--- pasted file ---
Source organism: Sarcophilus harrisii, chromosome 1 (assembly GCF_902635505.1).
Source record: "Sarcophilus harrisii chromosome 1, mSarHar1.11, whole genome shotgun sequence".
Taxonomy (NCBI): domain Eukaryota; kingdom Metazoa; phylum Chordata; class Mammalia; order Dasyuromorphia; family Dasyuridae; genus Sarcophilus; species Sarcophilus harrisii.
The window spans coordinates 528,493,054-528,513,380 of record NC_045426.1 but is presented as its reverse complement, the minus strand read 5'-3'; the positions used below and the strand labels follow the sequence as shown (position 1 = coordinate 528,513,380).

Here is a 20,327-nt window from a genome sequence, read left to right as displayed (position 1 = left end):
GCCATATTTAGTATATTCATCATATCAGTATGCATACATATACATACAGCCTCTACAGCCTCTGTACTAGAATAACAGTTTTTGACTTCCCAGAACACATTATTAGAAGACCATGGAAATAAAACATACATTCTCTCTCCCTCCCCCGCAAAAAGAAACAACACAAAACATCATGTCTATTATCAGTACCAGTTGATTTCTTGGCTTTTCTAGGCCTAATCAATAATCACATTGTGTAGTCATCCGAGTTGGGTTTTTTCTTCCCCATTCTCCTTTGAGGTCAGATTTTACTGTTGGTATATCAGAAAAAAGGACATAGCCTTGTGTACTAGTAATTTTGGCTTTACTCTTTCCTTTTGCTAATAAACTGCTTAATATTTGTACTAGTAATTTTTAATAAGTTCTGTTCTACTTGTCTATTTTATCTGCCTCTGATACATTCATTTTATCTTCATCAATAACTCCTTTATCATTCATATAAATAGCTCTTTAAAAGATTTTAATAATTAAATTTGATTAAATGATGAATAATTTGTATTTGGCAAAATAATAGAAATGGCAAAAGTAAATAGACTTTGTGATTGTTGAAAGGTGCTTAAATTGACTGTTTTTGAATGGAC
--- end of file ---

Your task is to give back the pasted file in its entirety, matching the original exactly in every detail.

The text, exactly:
Source organism: Sarcophilus harrisii, chromosome 1 (assembly GCF_902635505.1).
Source record: "Sarcophilus harrisii chromosome 1, mSarHar1.11, whole genome shotgun sequence".
Taxonomy (NCBI): domain Eukaryota; kingdom Metazoa; phylum Chordata; class Mammalia; order Dasyuromorphia; family Dasyuridae; genus Sarcophilus; species Sarcophilus harrisii.
The window spans coordinates 528,493,054-528,513,380 of record NC_045426.1 but is presented as its reverse complement, the minus strand read 5'-3'; the positions used below and the strand labels follow the sequence as shown (position 1 = coordinate 528,513,380).

Here is a 20,327-nt window from a genome sequence, read left to right as displayed (position 1 = left end):
GCCATATTTAGTATATTCATCATATCAGTATGCATACATATACATACAGCCTCTACAGCCTCTGTACTAGAATAACAGTTTTTGACTTCCCAGAACACATTATTAGAAGACCATGGAAATAAAACATACATTCTCTCTCCCTCCCCCGCAAAAAGAAACAACACAAAACATCATGTCTATTATCAGTACCAGTTGATTTCTTGGCTTTTCTAGGCCTAATCAATAATCACATTGTGTAGTCATCCGAGTTGGGTTTTTTCTTCCCCATTCTCCTTTGAGGTCAGATTTTACTGTTGGTATATCAGAAAAAAGGACATAGCCTTGTGTACTAGTAATTTTGGCTTTACTCTTTCCTTTTGCTAATAAACTGCTTAATATTTGTACTAGTAATTTTTAATAAGTTCTGTTCTACTTGTCTATTTTATCTGCCTCTGATACATTCATTTTATCTTCATCAATAACTCCTTTATCATTCATATAAATAGCTCTTTAAAAGATTTTAATAATTAAATTTGATTAAATGATGAATAATTTGTATTTGGCAAAATAATAGAAATGGCAAAAGTAAATAGACTTTGTGATTGTTGAAAGGTGCTTAAATTGACTGTTTTTGAATGGAC